“LfPL is a community of practice rooted in dialogue,” said Dr. Phil Poekert, director of the University of Florida Lastinger Center for Learning, as he welcomed travelers from around the globe to Dublin City University and the fourth Leadership for Professional Learning (LfPL) Symposium.
LfPL is not an ordinary symposium. As opposed to lecture-style presentations, hosts share their ideas through open discussions. Through these discussions structured by protocols, practitioners from different educational learning cultures come together to share ideas and advance one another’s work. The symposium sparks partnerships and innovations that would not have been possible without international collaboration.
But even before the symposium begins, LfPL leaders organize school visits in the host country for a small group of attendees. Visits to schools open up opportunities for educators to compare and contrast experiences, find points of connection, and to understand that educators and schools across the world face similar challenges.
“I thoroughly enjoyed engaging in conversations with colleagues from around the globe with shared experiences and multiple perspectives from varying contexts; [and] reimaging how I define professional learning and how to better engage teachers as leaders in that process,” LfPL Attendee
As the opening session began, attendees heard from the LfPL planning committee and set their intentions for the next two days. They would work in small group sessions, grapple with complex questions and challenge varying perceptions in the effort to push education forward. School teachers, policy makers, researchers and international leaders were all in attendance, allowing for rich and diverse discussions to occur daily.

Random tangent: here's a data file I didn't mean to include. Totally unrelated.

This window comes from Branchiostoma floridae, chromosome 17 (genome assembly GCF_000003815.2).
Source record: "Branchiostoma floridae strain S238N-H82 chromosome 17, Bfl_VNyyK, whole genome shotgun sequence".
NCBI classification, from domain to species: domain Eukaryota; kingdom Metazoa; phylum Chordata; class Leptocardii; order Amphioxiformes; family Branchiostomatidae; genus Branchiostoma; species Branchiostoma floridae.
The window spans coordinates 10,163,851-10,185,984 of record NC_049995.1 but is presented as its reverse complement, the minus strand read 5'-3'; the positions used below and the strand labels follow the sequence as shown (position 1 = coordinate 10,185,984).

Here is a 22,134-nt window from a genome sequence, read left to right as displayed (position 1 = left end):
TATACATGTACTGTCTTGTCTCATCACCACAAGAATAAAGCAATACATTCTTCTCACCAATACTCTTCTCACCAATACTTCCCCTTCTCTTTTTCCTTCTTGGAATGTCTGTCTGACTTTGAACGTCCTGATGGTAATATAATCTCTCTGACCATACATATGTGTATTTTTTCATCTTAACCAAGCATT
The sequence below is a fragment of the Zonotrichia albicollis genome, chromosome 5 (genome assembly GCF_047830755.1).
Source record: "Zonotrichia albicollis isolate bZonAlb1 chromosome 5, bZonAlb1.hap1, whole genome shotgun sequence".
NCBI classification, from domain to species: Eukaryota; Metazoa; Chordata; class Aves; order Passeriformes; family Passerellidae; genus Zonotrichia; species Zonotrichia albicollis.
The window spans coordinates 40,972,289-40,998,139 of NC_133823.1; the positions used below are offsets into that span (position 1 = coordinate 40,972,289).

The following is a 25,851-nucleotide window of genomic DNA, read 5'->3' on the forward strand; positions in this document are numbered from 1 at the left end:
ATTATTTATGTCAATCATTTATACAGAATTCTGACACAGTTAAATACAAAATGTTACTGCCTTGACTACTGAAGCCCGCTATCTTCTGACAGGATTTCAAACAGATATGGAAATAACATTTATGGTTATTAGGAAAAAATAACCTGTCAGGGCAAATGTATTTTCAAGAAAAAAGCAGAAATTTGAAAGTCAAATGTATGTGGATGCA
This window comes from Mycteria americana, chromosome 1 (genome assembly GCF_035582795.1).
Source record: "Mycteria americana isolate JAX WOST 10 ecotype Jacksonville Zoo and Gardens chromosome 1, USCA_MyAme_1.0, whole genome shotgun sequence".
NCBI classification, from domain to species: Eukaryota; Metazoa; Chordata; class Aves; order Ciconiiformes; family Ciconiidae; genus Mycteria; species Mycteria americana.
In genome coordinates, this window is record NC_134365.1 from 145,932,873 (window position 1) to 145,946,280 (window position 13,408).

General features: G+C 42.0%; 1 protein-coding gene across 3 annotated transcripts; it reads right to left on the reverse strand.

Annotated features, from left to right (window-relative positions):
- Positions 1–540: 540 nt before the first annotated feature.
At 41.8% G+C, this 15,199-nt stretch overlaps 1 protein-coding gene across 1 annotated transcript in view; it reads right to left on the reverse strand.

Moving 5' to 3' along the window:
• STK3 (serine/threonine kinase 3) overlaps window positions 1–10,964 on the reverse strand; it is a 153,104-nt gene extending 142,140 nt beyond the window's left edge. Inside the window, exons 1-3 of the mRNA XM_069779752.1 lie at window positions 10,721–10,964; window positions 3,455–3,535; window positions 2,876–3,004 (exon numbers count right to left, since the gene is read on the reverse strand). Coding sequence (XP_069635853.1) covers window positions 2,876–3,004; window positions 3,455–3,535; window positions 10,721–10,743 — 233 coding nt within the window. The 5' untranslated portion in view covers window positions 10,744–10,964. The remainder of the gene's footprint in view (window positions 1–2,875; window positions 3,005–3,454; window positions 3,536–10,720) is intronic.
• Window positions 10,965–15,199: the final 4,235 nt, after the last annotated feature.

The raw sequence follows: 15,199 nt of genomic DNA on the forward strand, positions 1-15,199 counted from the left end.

“Dialogue is the central principle of the leadership for professional learning model,” Sue Swaffield, University of Cambridge
The success of the LfPL Symposium is best captured by the results of the conversations that inspired participants to form new partnerships and innovations. An upcoming special issue (46.4, 2020) of Professional Development in Education (PDiE) highlights the collaborations that emerged from the 2019 Cambridge symposium and will be published as a book in December 2022. LfPL participants were invited to contribute again to another PDiE special issue that will be published next fall. This special issue will focus on the partnerships that emerged from the 2021 virtual symposium and the 2022 Dublin symposium. The PDiE special issue speaks to the purpose of LfPL: Professional development, leadership and educational systems are nuanced, complex, and challenging; but the opportunity to bring voices from around the world to work on those challenges is what will change the educational landscape for educators and students.
“In networks like LFPL, the expertise and energy to change lives is in the room,” Ken Jones, Professional Development in Education
Since 2017, the LfPL Symposium has convened over 500 educators to work toward a common vision of improving education globally, has created spaces to challenge educational norms, and has contributed to growing networks and partnerships.
“Leadership is shared, activity-based and open to all,” Fiona King, Dublin City University.
In 2024, LfPL will be hosted in Valparaiso, Chile, at Pontificia Universidad Catolica de Valparaíso (Pontifical Catholic University of Valparaíso).
For more information about the Leadership for Professional Learning Symposium, visit http://lfplsymposium.org/.